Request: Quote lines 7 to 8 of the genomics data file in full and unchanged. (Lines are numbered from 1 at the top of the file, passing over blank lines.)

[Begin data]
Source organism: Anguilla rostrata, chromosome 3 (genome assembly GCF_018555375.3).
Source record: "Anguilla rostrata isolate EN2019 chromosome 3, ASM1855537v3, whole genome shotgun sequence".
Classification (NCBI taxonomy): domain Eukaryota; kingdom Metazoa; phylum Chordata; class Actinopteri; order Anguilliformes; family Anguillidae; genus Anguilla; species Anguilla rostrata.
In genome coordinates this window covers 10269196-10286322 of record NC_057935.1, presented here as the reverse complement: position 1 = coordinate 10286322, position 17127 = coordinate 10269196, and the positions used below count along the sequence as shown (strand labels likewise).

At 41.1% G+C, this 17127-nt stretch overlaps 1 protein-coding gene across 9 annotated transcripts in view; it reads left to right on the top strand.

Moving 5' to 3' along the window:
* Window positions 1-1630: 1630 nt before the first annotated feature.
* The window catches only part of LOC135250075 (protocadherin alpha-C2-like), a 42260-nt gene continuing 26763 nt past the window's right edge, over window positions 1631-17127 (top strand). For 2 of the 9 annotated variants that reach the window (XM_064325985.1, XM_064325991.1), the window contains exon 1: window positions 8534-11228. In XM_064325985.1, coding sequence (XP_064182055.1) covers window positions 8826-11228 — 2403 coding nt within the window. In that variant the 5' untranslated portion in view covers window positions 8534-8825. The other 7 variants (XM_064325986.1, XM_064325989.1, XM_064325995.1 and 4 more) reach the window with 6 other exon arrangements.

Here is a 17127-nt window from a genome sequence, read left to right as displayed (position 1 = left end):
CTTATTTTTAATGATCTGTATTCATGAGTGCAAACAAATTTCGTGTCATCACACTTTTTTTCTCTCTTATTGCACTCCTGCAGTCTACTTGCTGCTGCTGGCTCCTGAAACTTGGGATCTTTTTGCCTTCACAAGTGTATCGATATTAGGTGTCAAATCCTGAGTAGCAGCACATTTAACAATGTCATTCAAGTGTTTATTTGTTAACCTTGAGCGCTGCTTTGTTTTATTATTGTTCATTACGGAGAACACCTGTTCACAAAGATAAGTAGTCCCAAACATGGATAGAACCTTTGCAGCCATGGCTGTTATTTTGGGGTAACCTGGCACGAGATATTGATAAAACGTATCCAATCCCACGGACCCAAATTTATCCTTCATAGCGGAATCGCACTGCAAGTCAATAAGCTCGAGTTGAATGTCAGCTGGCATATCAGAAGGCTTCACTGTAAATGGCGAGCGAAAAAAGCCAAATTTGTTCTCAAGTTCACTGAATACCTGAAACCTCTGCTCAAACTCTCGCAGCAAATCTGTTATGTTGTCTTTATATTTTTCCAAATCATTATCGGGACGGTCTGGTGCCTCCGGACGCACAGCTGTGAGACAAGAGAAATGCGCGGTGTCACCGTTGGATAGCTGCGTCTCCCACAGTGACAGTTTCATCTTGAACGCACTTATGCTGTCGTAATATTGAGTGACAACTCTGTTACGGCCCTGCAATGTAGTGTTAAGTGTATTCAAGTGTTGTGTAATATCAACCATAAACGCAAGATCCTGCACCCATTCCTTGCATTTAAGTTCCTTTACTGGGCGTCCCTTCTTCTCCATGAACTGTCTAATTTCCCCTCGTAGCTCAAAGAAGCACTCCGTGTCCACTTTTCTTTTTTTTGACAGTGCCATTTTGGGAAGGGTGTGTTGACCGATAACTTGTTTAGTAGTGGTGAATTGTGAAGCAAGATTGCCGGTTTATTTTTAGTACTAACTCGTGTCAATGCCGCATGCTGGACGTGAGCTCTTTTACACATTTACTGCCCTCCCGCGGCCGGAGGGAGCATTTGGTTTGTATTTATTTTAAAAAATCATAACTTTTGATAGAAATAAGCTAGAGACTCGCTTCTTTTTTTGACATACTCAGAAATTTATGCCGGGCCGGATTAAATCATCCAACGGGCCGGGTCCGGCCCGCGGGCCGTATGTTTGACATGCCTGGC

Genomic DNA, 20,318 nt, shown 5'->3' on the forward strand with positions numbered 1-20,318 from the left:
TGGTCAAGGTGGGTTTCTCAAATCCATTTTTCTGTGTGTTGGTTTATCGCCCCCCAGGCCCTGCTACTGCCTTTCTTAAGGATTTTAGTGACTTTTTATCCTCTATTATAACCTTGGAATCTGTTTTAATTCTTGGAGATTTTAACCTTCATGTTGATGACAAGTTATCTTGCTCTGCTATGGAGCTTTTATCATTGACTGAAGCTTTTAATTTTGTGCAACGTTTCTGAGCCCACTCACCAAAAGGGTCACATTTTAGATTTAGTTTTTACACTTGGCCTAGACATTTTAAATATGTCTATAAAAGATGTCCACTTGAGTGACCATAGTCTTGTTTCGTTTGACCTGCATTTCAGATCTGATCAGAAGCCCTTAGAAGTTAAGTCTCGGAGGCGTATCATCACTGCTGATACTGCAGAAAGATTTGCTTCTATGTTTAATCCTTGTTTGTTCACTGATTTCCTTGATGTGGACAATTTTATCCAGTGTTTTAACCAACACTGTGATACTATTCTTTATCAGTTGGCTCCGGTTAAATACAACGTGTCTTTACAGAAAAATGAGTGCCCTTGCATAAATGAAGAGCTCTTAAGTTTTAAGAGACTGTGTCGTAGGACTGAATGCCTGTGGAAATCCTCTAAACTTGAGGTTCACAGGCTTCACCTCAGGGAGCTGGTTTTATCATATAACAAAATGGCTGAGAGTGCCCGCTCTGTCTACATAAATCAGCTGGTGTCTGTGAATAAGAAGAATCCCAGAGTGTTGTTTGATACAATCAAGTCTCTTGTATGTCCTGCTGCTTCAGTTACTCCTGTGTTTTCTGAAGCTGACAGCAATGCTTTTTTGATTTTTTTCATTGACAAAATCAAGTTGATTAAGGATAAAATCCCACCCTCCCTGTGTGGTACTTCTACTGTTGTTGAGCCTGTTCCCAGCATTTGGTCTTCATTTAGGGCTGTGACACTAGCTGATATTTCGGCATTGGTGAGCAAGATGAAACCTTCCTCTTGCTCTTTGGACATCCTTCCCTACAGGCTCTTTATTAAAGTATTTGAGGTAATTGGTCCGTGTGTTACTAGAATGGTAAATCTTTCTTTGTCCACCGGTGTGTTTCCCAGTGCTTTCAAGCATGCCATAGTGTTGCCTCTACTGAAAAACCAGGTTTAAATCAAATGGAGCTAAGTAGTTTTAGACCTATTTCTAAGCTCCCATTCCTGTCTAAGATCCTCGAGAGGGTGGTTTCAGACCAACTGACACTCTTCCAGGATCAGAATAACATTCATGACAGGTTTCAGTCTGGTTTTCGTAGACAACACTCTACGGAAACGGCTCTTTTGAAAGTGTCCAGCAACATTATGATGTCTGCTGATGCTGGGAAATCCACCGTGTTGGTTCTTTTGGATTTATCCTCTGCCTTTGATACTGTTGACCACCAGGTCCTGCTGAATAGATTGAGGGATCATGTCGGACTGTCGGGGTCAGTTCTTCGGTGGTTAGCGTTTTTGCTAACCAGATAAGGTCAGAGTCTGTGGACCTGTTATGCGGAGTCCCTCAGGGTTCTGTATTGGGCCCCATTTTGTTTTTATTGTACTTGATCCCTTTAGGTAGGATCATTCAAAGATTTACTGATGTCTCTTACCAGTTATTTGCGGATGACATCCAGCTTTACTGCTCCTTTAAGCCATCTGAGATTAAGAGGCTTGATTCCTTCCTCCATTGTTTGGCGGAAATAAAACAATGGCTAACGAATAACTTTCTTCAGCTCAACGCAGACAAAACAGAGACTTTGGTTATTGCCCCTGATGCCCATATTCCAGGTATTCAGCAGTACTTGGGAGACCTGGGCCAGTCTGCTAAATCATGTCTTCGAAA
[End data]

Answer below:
* Window positions 1-1630: 1630 nt before the first annotated feature.
* The window catches only part of LOC135250075 (protocadherin alpha-C2-like), a 42260-nt gene continuing 26763 nt past the window's right edge, over window positions 1631-17127 (top strand). For 2 of the 9 annotated variants that reach the window (XM_064325985.1, XM_064325991.1), the window contains exon 1: window positions 8534-11228. In XM_064325985.1, coding sequence (XP_064182055.1) covers window positions 8826-11228 — 2403 coding nt within the window. In that variant the 5' untranslated portion in view covers window positions 8534-8825. The other 7 variants (XM_064325986.1, XM_064325989.1, XM_064325995.1 and 4 more) reach the window with 6 other exon arrangements.